April 20, 2004
OMB’s Second Draft of Peer Review Bulletin Creates New Problems
Potential for Political and Industry Interference with Health, Safety and Environmental Regulation Remains
WASHINGTON, D.C. – In the face of overwhelming opposition from the scientific, academic and public health communities, the White House Office of Management and Budget (OMB) has dropped its attempts to impose overt political control over the release of health and safety information by federal agencies and force pro-industry domination of scientific review panels. However, in a revised draft of its peer review proposal, OMB has opened new potential avenues for political and industry influence that could threaten public protections.
At a time when the Bush administration has been accused of widespread suppression and manipulation of scientific information, OMB is proposing to establish review procedures that all government agencies must follow before using or disseminating scientific or technical information. The reach of the proposal is extremely broad, covering everything from complex research findings relied upon in the development of new regulations to factual data displayed on Web sites.
The most welcome change from the previous version of the draft bulletin is the elimination of a requirement that agencies secure the permission of the administrator of OMB’s Office of Information and Regulatory Affairs (OIRA) before releasing emergency health and safety information to the public.
OMB also has moderated the express pro-industry slant of the criteria for selecting members of peer review panels. Under the new version, not all scientists who receive research funds from federal agencies would automatically be classified as “biased,” as they would have been in the original draft bulletin. However, the bulletin maintains its antipathy toward academic scientists while exhibiting no comparable skepticism toward scientists employed by industry, who still are not disqualified for conflicts based on the interest of their employer in the outcome of the proceeding on whose panel they serve.
Although these revisions are positive, OMB has made a number of other changes that create new problems:
- In addition to the national security and foreign affairs exemptions in the original draft, OIRA now proposes to exempt accounting, budget, financial and trade-related information from the peer review process. It is unclear why such important information should be exempt, except that businesses do not want it covered.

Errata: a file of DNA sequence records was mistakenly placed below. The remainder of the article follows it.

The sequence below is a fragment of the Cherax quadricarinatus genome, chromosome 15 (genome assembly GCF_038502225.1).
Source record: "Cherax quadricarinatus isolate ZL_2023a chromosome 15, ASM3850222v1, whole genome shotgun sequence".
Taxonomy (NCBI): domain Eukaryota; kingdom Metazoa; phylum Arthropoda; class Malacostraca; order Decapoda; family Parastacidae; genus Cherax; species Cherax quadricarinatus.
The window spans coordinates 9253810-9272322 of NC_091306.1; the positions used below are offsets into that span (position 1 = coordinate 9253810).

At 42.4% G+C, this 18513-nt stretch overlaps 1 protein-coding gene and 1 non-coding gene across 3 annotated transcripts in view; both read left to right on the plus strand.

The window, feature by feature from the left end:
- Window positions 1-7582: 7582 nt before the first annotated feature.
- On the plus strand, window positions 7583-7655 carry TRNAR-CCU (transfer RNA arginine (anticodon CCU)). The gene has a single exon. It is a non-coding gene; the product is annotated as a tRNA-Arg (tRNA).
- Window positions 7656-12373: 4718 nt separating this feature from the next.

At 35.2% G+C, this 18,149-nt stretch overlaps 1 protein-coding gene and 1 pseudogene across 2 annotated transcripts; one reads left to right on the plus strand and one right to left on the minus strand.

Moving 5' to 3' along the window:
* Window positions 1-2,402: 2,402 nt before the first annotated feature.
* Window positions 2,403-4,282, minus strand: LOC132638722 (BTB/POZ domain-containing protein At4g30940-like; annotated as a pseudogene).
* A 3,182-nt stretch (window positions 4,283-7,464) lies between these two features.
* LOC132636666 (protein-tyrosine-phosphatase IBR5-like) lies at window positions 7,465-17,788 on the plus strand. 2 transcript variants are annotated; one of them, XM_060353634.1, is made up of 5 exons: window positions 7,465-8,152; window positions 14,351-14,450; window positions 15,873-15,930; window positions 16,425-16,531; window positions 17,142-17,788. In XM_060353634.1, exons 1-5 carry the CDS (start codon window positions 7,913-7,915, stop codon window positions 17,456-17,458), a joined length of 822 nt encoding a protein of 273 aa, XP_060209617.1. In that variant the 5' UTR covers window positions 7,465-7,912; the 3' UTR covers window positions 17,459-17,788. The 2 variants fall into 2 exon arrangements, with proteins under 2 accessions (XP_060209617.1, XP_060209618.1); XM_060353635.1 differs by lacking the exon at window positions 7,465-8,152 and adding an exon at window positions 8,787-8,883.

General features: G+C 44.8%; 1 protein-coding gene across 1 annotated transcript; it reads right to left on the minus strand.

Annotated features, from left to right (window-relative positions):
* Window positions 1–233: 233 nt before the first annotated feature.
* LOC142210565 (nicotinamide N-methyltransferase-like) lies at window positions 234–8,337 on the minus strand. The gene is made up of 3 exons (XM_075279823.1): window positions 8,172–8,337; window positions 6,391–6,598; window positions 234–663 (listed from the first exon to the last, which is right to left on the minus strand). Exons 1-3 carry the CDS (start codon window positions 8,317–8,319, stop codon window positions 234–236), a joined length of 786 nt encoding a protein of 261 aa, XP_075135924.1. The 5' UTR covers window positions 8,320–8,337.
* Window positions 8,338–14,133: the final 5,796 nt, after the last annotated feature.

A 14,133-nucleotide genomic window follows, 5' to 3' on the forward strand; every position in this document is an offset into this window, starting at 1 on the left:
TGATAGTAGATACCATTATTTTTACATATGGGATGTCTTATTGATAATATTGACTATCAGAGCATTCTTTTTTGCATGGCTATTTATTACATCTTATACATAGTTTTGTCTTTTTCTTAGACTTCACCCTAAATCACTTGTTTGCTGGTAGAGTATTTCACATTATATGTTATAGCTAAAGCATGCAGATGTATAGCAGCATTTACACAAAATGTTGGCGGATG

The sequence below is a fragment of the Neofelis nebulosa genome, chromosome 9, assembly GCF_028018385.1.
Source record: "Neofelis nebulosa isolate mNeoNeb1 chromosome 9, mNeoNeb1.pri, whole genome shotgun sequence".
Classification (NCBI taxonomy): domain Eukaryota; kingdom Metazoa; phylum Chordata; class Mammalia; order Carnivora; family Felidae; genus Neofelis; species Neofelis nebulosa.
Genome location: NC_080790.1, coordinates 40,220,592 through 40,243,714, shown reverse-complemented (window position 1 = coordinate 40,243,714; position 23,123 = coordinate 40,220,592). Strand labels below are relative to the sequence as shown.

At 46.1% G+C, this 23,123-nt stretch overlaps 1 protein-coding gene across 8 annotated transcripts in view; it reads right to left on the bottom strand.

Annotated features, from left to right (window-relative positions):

- An agency would be permitted to bypass the bulletin’s otherwise mandatory requirements for selecting panelists, producing reports and involving the public in the review process, if the agency uses an alternative form of review specifically approved by the administrator of OIRA. OIRA has again made itself the final arbiter, with no stated criteria to guide its decision. This provision appears to create a channel for regulated industries to go to OIRA for an alternative when they want to avoid an agency’s plan for reviewing particular information.
- The definition of “information” has been broadened to include not only “any research report, data, finding or other analysis,” as in the original, but also “any communication or representation of knowledge such as facts or data” that might have a substantial impact on public policies or private sector decisions. Requiring peer review of “facts” greatly increases the burden on agency time and resources and furthers the perception promoted by industry that every fact is open to interpretation.
“OIRA revealed its intentions in the original draft of the bulletin when it tried to take control over the release of information and stack review panels with pro-industry members,” said Public Citizen President Joan Claybrook. “Now it has given itself ultimate discretion to approve alternative review processes. The exemptions for budgetary analyses – such as assessment of the cost of prescription drug coverage – and for trade-related information that industry wants on a fast track, confirm that the real purpose behind this costly government-wide process is to stymie the development of needed new health, safety and environmental protections and give leeway to industry.”